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Diana Lys co-edits new book focused on co-teaching strategies to prepare educators to collaborate and support students 

Diana Lys, Ed.D., assistant dean for educator preparation and accreditation at the UNC School of Education, is co-editor of a new comprehensive book titled “Co-Teaching in Teacher Education: Centering Equity.” The book explores the innovative utilization of the co-teaching model within teacher preparation programs, emphasizing its transformative impact on the clinical experience for aspiring teachers, and shares factors that contribute to the advancement of teacher preparation.

Having earned her B.A., M.A.T., and Ed.D. from the University of North Carolina at Chapel Hill, Lys began her career in education as a middle school teacher in rural North Carolina, focusing on migrant youth and linguistically diverse students. Now, she leads the School’s initiatives related to educator preparation, program assessment, and accreditation. Lys co-founded also Pathway to Practice NC — a collaborative effort between the School and the NC State College of Education that draws upon the expertise of leading scholars and effective educators to deliver the highest quality online, competency-based education to residency license teachers. 

The book also amplifies the commitment to establishing just practices through an equity-based lens to analyze the advantages of co-teaching for both teacher educators and practicing teachers, and illustrates the application of co-teaching to enhance instruction across K-12 and higher education settings. 

Through the blending of research and practitioner perspectives, Lys, along with each co-editor and author, champions co-teaching as a pragmatic and invaluable framework. This approach not only provides support for teacher candidates but also nurtures their growth as educators.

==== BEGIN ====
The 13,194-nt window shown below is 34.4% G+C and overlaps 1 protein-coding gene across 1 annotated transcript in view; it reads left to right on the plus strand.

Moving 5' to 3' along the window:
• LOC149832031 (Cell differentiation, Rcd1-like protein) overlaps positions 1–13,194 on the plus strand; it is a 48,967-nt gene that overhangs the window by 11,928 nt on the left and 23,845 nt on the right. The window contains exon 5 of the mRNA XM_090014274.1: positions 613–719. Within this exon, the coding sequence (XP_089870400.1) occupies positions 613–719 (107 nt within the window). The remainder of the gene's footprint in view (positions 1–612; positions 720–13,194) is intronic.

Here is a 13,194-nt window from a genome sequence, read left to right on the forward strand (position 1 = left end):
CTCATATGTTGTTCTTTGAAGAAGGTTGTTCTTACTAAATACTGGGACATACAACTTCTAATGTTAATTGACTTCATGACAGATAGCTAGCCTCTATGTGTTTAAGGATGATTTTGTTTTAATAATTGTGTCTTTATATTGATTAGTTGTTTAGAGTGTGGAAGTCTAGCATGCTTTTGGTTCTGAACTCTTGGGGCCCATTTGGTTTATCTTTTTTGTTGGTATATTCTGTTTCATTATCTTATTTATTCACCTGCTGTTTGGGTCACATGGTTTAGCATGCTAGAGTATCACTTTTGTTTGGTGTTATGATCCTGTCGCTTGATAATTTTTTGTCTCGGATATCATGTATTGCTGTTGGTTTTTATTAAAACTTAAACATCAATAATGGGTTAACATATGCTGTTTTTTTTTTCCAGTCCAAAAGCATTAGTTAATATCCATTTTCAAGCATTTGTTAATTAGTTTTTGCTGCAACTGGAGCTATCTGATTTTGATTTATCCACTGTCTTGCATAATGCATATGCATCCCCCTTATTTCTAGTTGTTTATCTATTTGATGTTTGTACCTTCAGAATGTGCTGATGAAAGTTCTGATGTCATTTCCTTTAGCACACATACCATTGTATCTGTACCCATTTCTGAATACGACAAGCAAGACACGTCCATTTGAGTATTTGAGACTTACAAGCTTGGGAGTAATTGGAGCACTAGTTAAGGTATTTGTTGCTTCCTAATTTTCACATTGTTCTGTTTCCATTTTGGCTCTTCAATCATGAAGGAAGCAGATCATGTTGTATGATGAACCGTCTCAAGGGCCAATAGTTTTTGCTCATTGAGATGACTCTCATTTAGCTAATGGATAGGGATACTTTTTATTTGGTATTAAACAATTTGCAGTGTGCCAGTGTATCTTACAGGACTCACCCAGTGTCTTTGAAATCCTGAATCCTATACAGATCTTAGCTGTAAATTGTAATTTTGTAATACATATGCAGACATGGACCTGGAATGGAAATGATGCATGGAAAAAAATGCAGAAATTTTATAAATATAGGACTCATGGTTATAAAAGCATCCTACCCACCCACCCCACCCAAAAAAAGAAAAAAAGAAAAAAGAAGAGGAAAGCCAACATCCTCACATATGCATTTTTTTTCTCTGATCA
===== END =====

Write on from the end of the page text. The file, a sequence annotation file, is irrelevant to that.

“With this volume, our editorial team sought to accomplish two goals: to elevate co-teaching models from merely clinical practice approaches to being vehicles for developing equity lenses for educators at all levels, and to share the joys and challenges we experience in this work with others.”

The book also examines co-teaching in diverse contexts — including traditional, alternative, online, rural, and urban programs — to enhance student learning across settings.   

Additionally, the authors provide an equity checklist, a tool offering educators a systematic approach to examine equity considerations throughout the entire co-teaching cycle — from co-planning and co-instruction to co-assessment and co-reflection. 

“The Equity Checklist is a valuable tool for all teacher educators considering implementing or refining their co-teaching models with an eye toward equity,” Lys said. “The Checklist helps to ensure that voices and perspectives are heard and valued.”

“Co-Teaching in Teacher Education: Centering Equity” is one of the first to focus on equity in co-teaching research and practice for educator preparation. The authors integrate tangible, research-based suggestions into their work, underscoring that collaboration is key to preparing high-quality teachers who can support diverse students and commit long-term to the field. With its emphasis on embracing co-teaching to transform teacher training, this resource aims to help educators adopt this framework. 

“This volume captures the many ways co-teaching is more than a clinical practice model,” Lys said. “When thoughtfully and intentionally implemented, it has the power to disrupt traditional paradigms and center equity in teacher education.” 

To learn more about the book, visit Teachers College Press. 

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